Raising the rate of GST could increase the economy's efficiency if it was used to shift the mix of taxes away from income tax, a working group reviewing the tax system says.
The panel comprises private-sector tax specialists, academics and Government officials.
An officials' briefing paper issued yesterday said lifting GST to 15 per cent would raise an extra $2.1 billion a year. That would rise to $6.2 billion if the tax was set at 20 per cent.
The working group believes it should not be increased to fund additional spending but only as part of a revenue-neutral package of tax reform. It accepts there may be fairness issues, although it says GST is less regressive than generally believed, especially if measured over a lifetime.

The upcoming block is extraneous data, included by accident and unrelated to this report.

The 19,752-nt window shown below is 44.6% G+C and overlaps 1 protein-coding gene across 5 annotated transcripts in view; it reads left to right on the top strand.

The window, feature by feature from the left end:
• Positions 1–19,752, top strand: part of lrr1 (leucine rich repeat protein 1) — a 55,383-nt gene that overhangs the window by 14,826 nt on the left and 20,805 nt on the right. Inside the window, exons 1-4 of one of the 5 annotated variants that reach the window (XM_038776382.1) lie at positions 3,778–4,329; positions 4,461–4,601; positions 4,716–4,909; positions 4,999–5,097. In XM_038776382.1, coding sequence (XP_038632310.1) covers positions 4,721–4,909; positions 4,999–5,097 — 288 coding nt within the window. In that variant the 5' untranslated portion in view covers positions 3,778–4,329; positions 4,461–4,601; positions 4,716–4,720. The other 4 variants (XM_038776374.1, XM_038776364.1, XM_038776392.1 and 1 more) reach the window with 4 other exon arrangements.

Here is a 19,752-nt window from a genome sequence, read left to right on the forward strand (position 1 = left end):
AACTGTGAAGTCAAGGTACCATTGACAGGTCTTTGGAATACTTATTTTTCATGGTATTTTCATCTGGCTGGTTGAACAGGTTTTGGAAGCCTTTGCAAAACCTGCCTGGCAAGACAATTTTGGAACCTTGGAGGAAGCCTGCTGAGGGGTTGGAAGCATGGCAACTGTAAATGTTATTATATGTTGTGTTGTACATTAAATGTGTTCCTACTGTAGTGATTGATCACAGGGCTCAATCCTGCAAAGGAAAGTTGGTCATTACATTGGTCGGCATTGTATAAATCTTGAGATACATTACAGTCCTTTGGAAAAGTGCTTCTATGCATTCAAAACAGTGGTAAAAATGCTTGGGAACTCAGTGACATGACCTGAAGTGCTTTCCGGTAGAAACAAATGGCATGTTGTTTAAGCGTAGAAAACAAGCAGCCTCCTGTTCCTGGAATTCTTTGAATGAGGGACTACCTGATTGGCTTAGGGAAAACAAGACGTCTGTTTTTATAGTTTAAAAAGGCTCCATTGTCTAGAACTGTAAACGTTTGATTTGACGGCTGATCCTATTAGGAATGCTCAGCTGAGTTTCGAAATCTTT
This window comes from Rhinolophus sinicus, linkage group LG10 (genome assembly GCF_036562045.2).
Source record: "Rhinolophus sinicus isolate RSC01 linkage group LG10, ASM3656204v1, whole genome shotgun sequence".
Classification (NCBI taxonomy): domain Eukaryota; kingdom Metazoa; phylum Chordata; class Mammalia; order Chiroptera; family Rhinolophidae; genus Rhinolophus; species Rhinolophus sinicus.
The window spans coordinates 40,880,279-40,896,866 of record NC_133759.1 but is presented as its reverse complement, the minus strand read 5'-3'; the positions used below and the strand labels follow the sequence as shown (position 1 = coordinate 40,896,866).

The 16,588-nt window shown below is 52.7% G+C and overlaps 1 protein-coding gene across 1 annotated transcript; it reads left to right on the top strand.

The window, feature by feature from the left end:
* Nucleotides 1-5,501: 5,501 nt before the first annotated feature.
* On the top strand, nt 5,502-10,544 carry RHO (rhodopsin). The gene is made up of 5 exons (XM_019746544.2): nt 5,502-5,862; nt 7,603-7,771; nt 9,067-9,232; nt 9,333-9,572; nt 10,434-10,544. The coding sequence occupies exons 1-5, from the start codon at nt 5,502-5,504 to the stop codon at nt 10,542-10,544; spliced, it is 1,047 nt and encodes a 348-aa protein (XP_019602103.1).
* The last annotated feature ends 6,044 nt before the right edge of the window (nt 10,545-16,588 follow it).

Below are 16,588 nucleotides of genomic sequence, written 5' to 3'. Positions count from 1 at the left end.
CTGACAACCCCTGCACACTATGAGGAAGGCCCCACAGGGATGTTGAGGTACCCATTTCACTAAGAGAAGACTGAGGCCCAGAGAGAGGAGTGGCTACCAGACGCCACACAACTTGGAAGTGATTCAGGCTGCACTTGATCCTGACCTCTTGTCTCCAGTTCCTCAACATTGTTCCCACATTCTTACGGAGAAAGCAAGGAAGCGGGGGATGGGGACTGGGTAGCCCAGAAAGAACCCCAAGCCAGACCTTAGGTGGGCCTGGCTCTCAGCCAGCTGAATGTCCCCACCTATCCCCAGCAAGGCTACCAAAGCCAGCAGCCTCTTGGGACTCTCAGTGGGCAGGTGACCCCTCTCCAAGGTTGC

"Increasing the rate could impact on lower-income or vulnerable households, especially in the short run," the panel said.
Compensation for those on lower incomes should be considered as part of any tax reform package.
The group, chaired by Victoria University professor Bob Buckle, considered the risk of increased avoidance, through the likes of under-the-counter cash jobs, was greater than officials expected.
And it generally agreed with them that the efficiency of the tax should not be compromised by introducing exemptions.